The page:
WHAT TO DO WHEN A PROBLEM OCCURS ON LIFE INSURANCE

WHEN A PROBLEM OCCURS
Know  your  rights.  There are special laws that regulate insurance
company practices so that consumers are protected.  For instance,
insurance companies are not allowed to discriminate unfairly in the rates
they charge.  They must pay claims promptly and fairly.  They also have to
allow you access to certain information they have collected, including
information on adverse underwriting decisions.  (An adverse underwriting
decision is an action taken by a company or agent to: 1) refuse you
coverage, 2) terminate your coverage, or 3) offer you the coverage you
applied for at a higher premium rate than was quoted to you when you
applied.)  For example, if you apply for insurance and are refused coverage,
the insurance company must give specific reasons.
If  a  problem  does  arise,  contact  your  agent  or  company  first. If you
believe an insurance company has improperly refused to issue or renew your
policy, or refused to pay a valid claim, you have a right to question and
complain.  Many times a mistake has been made and just needs to be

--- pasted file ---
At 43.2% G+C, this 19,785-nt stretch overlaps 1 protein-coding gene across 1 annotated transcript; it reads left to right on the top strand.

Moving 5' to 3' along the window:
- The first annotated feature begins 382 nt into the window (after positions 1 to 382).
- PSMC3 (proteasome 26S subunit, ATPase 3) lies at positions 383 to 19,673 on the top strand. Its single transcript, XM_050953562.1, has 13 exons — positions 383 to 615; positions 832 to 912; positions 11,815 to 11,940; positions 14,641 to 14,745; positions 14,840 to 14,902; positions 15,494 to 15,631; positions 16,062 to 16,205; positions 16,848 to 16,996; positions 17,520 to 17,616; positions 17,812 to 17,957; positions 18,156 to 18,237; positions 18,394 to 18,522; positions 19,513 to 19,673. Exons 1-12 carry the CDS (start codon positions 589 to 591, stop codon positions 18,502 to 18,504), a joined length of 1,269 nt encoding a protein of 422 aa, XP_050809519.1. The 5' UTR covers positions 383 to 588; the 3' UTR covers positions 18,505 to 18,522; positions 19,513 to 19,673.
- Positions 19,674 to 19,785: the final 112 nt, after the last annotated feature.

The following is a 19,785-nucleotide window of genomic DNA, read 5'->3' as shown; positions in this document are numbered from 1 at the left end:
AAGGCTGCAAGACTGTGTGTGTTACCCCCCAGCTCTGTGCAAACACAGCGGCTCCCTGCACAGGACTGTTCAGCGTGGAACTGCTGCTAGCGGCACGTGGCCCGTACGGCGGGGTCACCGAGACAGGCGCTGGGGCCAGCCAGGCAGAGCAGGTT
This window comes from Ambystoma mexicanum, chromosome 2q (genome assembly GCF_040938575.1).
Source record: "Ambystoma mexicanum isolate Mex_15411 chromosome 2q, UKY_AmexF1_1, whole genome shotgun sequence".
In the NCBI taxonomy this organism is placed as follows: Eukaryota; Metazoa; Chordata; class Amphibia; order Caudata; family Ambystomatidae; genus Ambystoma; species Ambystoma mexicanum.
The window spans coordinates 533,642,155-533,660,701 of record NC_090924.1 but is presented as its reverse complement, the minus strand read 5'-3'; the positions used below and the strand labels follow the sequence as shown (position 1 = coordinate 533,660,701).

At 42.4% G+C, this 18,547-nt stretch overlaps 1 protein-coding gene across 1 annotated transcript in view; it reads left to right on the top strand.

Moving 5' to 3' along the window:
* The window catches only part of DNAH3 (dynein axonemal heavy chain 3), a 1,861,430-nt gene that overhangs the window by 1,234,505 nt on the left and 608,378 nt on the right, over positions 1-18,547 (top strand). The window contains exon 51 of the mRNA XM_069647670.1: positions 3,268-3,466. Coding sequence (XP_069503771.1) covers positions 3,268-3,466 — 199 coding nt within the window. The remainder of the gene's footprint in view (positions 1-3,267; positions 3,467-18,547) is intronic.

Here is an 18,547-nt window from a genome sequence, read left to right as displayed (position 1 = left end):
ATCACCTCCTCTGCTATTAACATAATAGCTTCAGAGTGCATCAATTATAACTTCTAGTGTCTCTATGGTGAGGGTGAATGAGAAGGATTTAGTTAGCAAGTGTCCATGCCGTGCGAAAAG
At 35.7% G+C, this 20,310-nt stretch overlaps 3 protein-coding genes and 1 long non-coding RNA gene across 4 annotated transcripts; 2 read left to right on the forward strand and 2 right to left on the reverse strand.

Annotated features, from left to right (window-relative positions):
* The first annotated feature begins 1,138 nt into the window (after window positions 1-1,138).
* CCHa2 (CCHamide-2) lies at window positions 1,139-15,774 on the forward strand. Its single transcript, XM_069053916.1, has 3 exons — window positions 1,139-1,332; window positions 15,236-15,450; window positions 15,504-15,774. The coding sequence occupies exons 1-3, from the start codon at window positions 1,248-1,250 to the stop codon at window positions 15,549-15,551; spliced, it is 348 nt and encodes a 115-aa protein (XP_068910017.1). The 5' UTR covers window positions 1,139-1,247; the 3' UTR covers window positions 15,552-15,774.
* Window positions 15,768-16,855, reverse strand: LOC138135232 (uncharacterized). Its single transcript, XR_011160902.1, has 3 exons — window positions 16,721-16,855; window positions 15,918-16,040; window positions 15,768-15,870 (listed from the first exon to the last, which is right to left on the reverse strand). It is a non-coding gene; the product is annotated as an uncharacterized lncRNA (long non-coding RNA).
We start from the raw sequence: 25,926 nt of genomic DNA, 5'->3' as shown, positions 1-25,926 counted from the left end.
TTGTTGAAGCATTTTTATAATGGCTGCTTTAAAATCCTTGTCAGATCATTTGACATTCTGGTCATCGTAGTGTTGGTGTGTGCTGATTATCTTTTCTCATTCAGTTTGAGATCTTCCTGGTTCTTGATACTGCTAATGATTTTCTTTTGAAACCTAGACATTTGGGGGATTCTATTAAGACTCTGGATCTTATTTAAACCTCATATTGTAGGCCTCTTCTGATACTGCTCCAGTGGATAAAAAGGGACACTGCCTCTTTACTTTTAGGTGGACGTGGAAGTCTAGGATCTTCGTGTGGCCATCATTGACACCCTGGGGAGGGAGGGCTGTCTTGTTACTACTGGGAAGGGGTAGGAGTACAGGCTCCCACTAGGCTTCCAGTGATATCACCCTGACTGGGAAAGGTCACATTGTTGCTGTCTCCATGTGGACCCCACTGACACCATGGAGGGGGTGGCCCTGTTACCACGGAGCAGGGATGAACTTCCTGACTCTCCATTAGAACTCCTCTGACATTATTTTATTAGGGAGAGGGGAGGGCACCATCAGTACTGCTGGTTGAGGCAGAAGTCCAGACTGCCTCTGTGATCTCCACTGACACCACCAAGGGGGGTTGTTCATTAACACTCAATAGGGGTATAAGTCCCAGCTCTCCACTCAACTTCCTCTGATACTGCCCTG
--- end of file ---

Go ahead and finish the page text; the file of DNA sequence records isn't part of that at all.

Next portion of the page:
brought to their attention.
When contacting an agent or company about a problem, be
prepared to provide:

Your name
Your address
Your telephone number
Your policy number
The type of policy
The nature of your complaint

A written complaint is best; always keep a photocopy of your letter.  If you
decide, however, to complain by telephone always keep a written record
of:
1) the date and time you called,
2) who you talked with at the company,
3) what was said during the course of the call.
If you do not receive a prompt and satisfactory response from your
agent or company, you may need help from the Bureau of Insurance to
resolve your problem.  The Bureau will investigate your complaint, attempt to
correct any misunderstandings about your coverage, and make sure you get
clear responses to your questions.  The Bureau, however, cannot force an
insurer to pay a claim or issue a policy, especially where there is a legal or
contractual issue involved or where the terms of your policy do not provide
for the coverage to which you believe you are entitled.  It is also important
to understand that the Bureau cannot provide legal advice or services
sometimes required to settle complicated problems.  If the facts are on your
side, the Bureau will make every effort to see that your problem is resolved in
a satisfactory manner.